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Today's journal is written by REU student George Roth, who is a student at the University of Washington in Seattle, where he is majoring in oceanography

George on a hike outside Ny ÅlesundGeorge on a hike just outside of Ny Ålesund looking out over the fjord.

I’ve often been asked why a kid who grew up on a potato farm in Idaho became interested in the Arctic. During the summer after my freshman year, I went on a month-long University of Washington course/experience where we traveled along the west coast of Greenland with two geology teachers learning about climate change, glaciers, and the Greenland Ice Sheet. I loved the experience, and it certainly helped give me a career direction. Since then, I’ve been studying oceanography and geology at UW. My goal is to try to get up to the Arctic as much as possible, and thanks to programs like this REU, I can make that a reality.

George in Longyearbyen airportIn the hangar for the flight from Longyearbyen to Ny-Alesund. If you can’t tell, I was pretty excited. (Photo from Daksh Rajogopalan)

The Arctic exists at the very edge of human habitation. Except for a few dozen thousand indigenous peoples such as the Inuit, and research communities like Ny-Alesund, it’s complete wilderness. I’ve always been curious about the blank, unlabeled spots on maps. If you were to look at a simple world map or a globe, you’d get the impression that beyond, say, Anchorage or Reykjavik, there’s absolutely nothing up there. Maybe it’s a frozen, iced-over wasteland 365 days a year, with a few dozen igloos, a few hundred polar bears, and absolutely nothing else.

Ny Ålesund from the airNy Ålesund, our home base for a month

The reality is completely different – the Arctic is amazingly diverse in landscapes, cultures, and even wildlife (you have to look hard!). The fact that anybody lives up here, in modern communities, doing modern jobs, is inconceivable to most people on earth. Come to think of it, that’s a good motto: “Live life inconceivably.”

Downtown LongyearbyenDowntown Longyearbyen

We humans who choose to live and work here have a unique set of traits too. Of course, the first is a willingness to be in a place that’s cold even in the summer, which frankly doesn’t sound that crazy if you’ve been through a heat wave or two.

Summer in Svalbard!'Boating, fishing, even swimming! Yes, it’s summer on Svalbard.' – Truls, Safety Instructor (pictured, far right)

The next is a strong feeling of determination and community. We all know that, if there’s work to be done, it’s in everyone’s interest to finish it, even if it’s uncomfortable and messy. And if you’re living up here, you’ve already self-selected as a person willing to have fun and get things done with a tiny population.

The REU team at dinnerThe REU team at dinner

Finally, the most crucial traits of any Arctic resident are patience and a good sense of humor. If you’ve read Mark’s blog so far, you’ve seen that things often go wrong. But I’d say we’ve been relatively lucky so far – problems with weather, wildlife, and logistics can throw a wrench in everyone’s plans, but panicking and complaining aren’t going to make it better.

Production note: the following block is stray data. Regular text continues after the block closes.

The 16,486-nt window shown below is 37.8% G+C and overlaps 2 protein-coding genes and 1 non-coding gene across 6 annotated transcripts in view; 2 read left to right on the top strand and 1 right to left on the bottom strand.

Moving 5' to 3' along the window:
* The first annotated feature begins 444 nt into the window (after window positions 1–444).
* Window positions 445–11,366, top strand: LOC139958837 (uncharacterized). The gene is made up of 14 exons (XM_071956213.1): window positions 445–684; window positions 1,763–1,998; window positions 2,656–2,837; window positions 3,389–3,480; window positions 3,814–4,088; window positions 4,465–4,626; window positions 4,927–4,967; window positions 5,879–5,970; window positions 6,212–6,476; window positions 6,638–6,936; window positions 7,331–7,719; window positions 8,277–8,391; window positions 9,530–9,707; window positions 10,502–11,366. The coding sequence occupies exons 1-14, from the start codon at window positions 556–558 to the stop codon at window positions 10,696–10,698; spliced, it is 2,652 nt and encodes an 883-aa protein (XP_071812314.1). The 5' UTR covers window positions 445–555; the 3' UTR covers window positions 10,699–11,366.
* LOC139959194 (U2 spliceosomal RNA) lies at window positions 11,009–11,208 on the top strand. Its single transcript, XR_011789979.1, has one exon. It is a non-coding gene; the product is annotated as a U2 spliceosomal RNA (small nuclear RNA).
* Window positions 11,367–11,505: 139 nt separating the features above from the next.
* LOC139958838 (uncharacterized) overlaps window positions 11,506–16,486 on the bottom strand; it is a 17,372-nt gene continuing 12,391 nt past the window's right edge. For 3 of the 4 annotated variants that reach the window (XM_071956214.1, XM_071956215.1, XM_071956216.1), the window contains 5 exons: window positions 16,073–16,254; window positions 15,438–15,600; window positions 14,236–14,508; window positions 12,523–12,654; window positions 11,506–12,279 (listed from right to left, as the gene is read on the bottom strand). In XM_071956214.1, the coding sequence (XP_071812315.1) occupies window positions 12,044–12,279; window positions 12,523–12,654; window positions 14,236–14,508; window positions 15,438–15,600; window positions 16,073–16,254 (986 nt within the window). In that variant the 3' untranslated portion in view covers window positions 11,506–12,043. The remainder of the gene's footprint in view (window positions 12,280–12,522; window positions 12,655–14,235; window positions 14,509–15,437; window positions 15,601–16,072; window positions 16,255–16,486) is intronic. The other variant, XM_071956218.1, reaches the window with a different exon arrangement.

Ice margin of Kronebreen GlacierWorst case scenario, you get to see stuff like this all day. Not bad!

The whole “sense of humor” also applies to the variety of surreal situations you can find yourself in here… the sun high in the sky at 2am, caribou munching on the grass in someone’s front yard, the entire town beating on drums and blasting on rusty, dented trombones to say farewell to the ship of the Governor of Svalbard… and that’s just an example of what can happen on the weekdays! I can’t count the number of times I’ve paused in the middle of a peculiarly “Arctic” situation and chuckled at myself.

Ny ÅlesundProbably the most interesting building in the Arctic…

The wilderness and isolation in the Arctic make it a great place to do any kind of scientific research. Chances are that any thing, place, or phenomenon you study up here is something previously unexplored and unexplained. As Ross once explained to me, “One of the great things about polar research is that you can see things that have never been seen before.”

Extracting sedimentExtracting sediment that came from underneath a glacier

Our work aims to better understand a particular set of glaciers: what they’re doing, how much they’re doing it, and how they might change in the future. Even though most people don’t realize it, these changes have an enormous effect on the weather and water cycle worldwide. It’s in everyone’s interest for there to be a greater understanding of these changes, and I feel honored to be part of a team that’s working on just that. Plus, personally speaking, it’s a pretty sweet gig all around!

Gravity coring teamThe gravity coring team. From left: Daren, Rachel, Kong Carl the Gravity Corer, George

At this point, I’m not sure I’ve entirely answered why I’m into the Arctic so much. To be completely honest, it’s probably for the same mysterious reason why some people love playing the piano, stamp collecting, or chemistry (ugh). But I figure that, if I can be in a place I enjoy, do work that contributes to our understanding of the world, and maybe have a little fun on the side, well, isn’t that what we all hope for?